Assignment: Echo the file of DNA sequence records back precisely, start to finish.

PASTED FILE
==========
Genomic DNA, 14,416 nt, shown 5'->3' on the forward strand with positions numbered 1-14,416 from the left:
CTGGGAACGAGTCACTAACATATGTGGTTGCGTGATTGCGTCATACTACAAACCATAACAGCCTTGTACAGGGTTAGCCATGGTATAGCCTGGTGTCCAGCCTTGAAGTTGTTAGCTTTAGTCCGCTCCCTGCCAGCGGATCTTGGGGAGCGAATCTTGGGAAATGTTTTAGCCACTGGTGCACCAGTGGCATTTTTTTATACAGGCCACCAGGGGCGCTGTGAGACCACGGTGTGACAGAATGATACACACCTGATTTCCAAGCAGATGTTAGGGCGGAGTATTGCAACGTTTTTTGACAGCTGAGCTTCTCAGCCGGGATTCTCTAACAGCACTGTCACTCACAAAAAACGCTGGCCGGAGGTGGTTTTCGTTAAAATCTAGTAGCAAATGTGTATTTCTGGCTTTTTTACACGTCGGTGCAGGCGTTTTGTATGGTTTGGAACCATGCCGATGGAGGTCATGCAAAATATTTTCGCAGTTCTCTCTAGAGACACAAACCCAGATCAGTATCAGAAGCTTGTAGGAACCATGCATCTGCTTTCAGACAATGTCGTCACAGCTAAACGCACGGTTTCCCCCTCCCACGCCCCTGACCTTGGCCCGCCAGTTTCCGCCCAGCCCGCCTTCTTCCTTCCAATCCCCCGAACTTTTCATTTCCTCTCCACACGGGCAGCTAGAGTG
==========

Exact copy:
Genomic DNA, 14,416 nt, shown 5'->3' on the forward strand with positions numbered 1-14,416 from the left:
CTGGGAACGAGTCACTAACATATGTGGTTGCGTGATTGCGTCATACTACAAACCATAACAGCCTTGTACAGGGTTAGCCATGGTATAGCCTGGTGTCCAGCCTTGAAGTTGTTAGCTTTAGTCCGCTCCCTGCCAGCGGATCTTGGGGAGCGAATCTTGGGAAATGTTTTAGCCACTGGTGCACCAGTGGCATTTTTTTATACAGGCCACCAGGGGCGCTGTGAGACCACGGTGTGACAGAATGATACACACCTGATTTCCAAGCAGATGTTAGGGCGGAGTATTGCAACGTTTTTTGACAGCTGAGCTTCTCAGCCGGGATTCTCTAACAGCACTGTCACTCACAAAAAACGCTGGCCGGAGGTGGTTTTCGTTAAAATCTAGTAGCAAATGTGTATTTCTGGCTTTTTTACACGTCGGTGCAGGCGTTTTGTATGGTTTGGAACCATGCCGATGGAGGTCATGCAAAATATTTTCGCAGTTCTCTCTAGAGACACAAACCCAGATCAGTATCAGAAGCTTGTAGGAACCATGCATCTGCTTTCAGACAATGTCGTCACAGCTAAACGCACGGTTTCCCCCTCCCACGCCCCTGACCTTGGCCCGCCAGTTTCCGCCCAGCCCGCCTTCTTCCTTCCAATCCCCCGAACTTTTCATTTCCTCTCCACACGGGCAGCTAGAGTG